Clad in jeans, a jumper, and slippers I made the 15 second commute to my dining room table, my new office for the foreseeable future. Working from home (wfh) was not the introduction to working life I’d expected but day one of my training contract happened to be the day the UK went into lockdown and the past few months have marked a novel start for me! Three months down and I’m settling into a rhythm of wfh. Some readers will have shared in this strange experience of beginning (or adjusting to) a job during lockdown, others will be preparing to embark on virtual vacation schemes and may be wondering what to expect. Here are a few thoughts so far…
Pre-lockdown, weekdays began with a test of endurance – being squashed against the armpit of a sweaty middle-aged commuter as people crammed like sardines into tube carriages, avoiding eye contact and pretending not to read over fellow commuters’ shoulders. Very occasionally someone may speak to you. More often, the only noise in the carriage is from the embarrassed I-thought-my-Bluetooth-earphones-were-connected passenger from whom an obscenely loud YouTube video has blared out, attracting the attention of all, or occasionally some not-yet-Londonified passenger who hasn’t realised their indecency in failing to use earphones to catch up on their favourite sitcom, much to the annoyance of those around them. At its most extreme, the soundtrack to my commute has been the dear tfl workers pleading over the intercom “Please move down in the carriages – this would be a whole lot easier if you were all just nicer to one another!”
Since lockdown, my mornings are filled with reading, walking, talking to friends/family, listening to podcasts, occasional exercise and generally enjoying a more leisurely start to my day. Overall, this is welcome and when spelled out you’d think me a fool for admitting that there’s something I quite like about my 45-minute commute to the City. I like the people-watching. I like emerging from underground into the hustle and bustle of life. I like the somewhat cathartic nature of a commute – having a separation of work and home which goes beyond the walk from my bed to my “desk.” The reality (and I imagine I’m not alone) is that I often waste the extra time I gain from my reduced commute and this is a bad lockdown habit I am keen to push back on. I’m generally a morning person (and can’t bear to start work in PJs!) so early starts and getting up aren’t a problem. Motivating myself to get out of bed or out of the flat for a walk can be more challenging. I feel so much better if I head out for a walk, do some exercise or build something specific into that morning period – the news over coffee, a call with a friend over breakfast, a chapter of my book… I’m learning that more time is useful but only if I actually put it to good use! Making the most of mornings and evenings to put myself in the right mindset for the day and relax before/after/as a break from work is a really valuable opportunity I’m keen to enjoy before the return to typical commuting.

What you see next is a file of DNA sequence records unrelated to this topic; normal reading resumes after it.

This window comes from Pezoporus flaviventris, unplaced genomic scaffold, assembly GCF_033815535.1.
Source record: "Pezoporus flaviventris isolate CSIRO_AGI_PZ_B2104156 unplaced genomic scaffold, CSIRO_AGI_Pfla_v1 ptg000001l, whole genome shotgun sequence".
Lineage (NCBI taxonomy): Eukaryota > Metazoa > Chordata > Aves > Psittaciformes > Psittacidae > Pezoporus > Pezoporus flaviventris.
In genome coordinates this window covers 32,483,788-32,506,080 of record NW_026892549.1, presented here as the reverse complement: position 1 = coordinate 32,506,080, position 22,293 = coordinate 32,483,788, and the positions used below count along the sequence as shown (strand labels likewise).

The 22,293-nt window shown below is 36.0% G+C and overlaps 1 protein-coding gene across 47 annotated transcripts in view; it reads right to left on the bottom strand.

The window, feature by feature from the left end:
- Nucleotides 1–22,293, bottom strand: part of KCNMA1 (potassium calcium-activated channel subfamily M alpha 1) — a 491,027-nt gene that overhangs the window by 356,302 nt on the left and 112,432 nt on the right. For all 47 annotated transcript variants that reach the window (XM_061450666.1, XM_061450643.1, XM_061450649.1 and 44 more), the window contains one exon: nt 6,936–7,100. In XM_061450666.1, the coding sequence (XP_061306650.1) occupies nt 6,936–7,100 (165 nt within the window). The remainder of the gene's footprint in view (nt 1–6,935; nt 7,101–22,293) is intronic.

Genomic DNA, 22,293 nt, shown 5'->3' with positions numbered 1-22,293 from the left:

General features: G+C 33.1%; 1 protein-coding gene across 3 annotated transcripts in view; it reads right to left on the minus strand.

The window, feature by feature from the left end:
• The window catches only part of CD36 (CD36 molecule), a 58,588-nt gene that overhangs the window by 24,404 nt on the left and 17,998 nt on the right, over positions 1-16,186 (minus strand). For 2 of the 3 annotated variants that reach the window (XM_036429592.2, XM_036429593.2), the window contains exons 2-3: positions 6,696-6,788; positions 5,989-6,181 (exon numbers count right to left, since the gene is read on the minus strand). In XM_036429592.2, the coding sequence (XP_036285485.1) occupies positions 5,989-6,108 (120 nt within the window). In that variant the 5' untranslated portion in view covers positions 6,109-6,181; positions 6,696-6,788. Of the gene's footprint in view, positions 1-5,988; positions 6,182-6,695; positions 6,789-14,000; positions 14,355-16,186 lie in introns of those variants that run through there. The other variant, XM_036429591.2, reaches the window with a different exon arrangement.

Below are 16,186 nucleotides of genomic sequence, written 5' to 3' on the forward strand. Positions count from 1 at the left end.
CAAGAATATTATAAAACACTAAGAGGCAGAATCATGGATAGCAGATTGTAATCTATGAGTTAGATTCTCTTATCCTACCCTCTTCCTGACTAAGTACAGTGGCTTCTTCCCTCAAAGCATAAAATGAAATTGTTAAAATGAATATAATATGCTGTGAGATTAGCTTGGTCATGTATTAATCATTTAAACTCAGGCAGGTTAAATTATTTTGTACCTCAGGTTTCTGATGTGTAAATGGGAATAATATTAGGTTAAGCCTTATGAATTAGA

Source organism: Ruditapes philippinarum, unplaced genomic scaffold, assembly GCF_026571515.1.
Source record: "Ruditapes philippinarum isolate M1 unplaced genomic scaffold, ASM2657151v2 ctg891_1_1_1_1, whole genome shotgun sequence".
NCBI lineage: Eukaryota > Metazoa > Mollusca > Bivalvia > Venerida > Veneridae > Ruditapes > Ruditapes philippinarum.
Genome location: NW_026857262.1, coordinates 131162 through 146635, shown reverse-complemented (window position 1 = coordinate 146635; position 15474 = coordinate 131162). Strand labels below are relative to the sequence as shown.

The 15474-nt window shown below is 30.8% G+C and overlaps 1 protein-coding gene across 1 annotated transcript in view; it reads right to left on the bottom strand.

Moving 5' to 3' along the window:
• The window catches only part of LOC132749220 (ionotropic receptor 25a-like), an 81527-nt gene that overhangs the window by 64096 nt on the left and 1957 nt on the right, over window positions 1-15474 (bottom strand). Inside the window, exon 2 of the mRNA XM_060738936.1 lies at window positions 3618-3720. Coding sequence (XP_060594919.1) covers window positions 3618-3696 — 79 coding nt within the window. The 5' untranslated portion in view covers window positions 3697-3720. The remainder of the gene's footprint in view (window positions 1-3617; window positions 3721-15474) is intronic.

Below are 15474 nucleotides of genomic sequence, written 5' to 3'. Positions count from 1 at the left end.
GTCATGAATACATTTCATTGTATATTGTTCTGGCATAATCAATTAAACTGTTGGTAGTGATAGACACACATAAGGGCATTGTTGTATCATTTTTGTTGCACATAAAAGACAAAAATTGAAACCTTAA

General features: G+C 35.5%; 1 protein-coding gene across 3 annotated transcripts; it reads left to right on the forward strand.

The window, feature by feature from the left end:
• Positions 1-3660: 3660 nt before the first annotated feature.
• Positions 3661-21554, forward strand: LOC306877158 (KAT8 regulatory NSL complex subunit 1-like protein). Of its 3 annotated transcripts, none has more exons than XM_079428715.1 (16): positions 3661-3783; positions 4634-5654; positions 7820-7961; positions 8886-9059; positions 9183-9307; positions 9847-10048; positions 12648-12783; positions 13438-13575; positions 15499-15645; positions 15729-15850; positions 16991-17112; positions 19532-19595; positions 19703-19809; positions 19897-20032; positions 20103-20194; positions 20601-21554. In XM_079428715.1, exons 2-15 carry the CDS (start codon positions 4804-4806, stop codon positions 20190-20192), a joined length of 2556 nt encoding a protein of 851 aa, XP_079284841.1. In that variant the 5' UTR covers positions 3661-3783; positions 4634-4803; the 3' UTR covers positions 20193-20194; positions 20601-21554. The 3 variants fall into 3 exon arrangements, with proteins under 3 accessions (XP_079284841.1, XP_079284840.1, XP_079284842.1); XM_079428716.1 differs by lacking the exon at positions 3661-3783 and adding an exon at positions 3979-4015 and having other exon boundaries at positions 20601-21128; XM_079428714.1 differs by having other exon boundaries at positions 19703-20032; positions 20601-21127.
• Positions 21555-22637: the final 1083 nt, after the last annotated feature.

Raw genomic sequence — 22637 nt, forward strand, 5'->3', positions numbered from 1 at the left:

Within the team
Lots of law firms have retained the layout of two-to-an-office, with a more senior person (i.e. the principal) at the back, and a more junior person (i.e. me) in front of them. It’s not the same at all firms, and different levels of seniorities will experience different set-ups, but for trainees, you usually have a single principal with whom you share space, time and work. I had geared myself up for this experience. I was ready for morning small talk, for a close professional relationship of seeing someone daily, listening to their calls, watching how they conducted themselves when giving and being given feedback, hearing their advice and advice given to them, listening to drip-fed experience and insight over a period of six months whilst we shared an office.
With the wider team, “corridor walks” featured both on my vacation scheme and in training as recommended ways to get to know the team and pick up work. Meeting someone face-to-face for a quick introduction is a great way to familiarise yourself with a team, get to know people and make a good impression. Offices will likely have some social activities: group quizzes, drinks trolleys, informal trips to the pub after work, the market for lunch or a coffee shop for a break. Note that soft drinks are always available so if you’re only an occasional drinker like me, or tee-total, please don’t be put off by drinking references.
Needless to say, none of this has been exactly as expected. I’m fortunate to have met my principal, mentor and secretary in person – three people I’m in close contact with and would have got to know whilst in the office. For three months, I’ve spoken to my principal most weekdays and we’ve communicated (I think) every single work day in some form. We’ve managed to get to know one another and found ways to replicate some of the osmosis-like learning of the office environment. There are still some misunderstandings – written messages (especially those on instant massager) and even spoken comments without facial expressions, body language and knowing someone can easily be misconstrued and give rise to inaccurate impressions – but generally law firms are well-equipped to provide a variety of mediums to communicate with people and that’s been hugely beneficial in my first few months settling into a new job and team.
If you’re on a virtual vacation scheme, work out which mediums of communication are open to you and if possible, which options people prefer – some may like a call, others an instant message, others an email. Each of these forums serves a slightly different purpose, used in their proper place (not something I claim to have mastered perfectly myself) they make for powerful communication tools.
Starting working life comes with a barrage of emails! Knowing when to respond, what to prioritise, which medium to use to communicate your response, how and to whom and when to ask questions, or alternatively how much to investigate yourself before asking a question are all decisions you have to make as emails are hitting your inbox fairly rapidly. This is not particularly different to life in the office but a very different experience to the relatively independent style of working as a student.
Expectations for the day ahead
I don’t work a 9-5 job, not that many people do when you ask them. There are no “set” hours to my day. There are reasonable expectations of when it is ok to log on and log off but lots depends on busyness. I might begin a day and have two things in my diary and an idea of my to-do list for the day; by lunchtime there may have been a significant change on a matter which has either come alive or is slowing down. I may have been added to a new project. I may have been given some work from someone as a result of a client query or something novel which has come up in someone more senior’s analysis which they’d like me to research. Throughout the day it can be hard to gauge whether I’ll log off at 18:30 or the early hours of the morning – work ebbs and flows and whilst progress can generally follow a pattern, my routine changes day-to-day.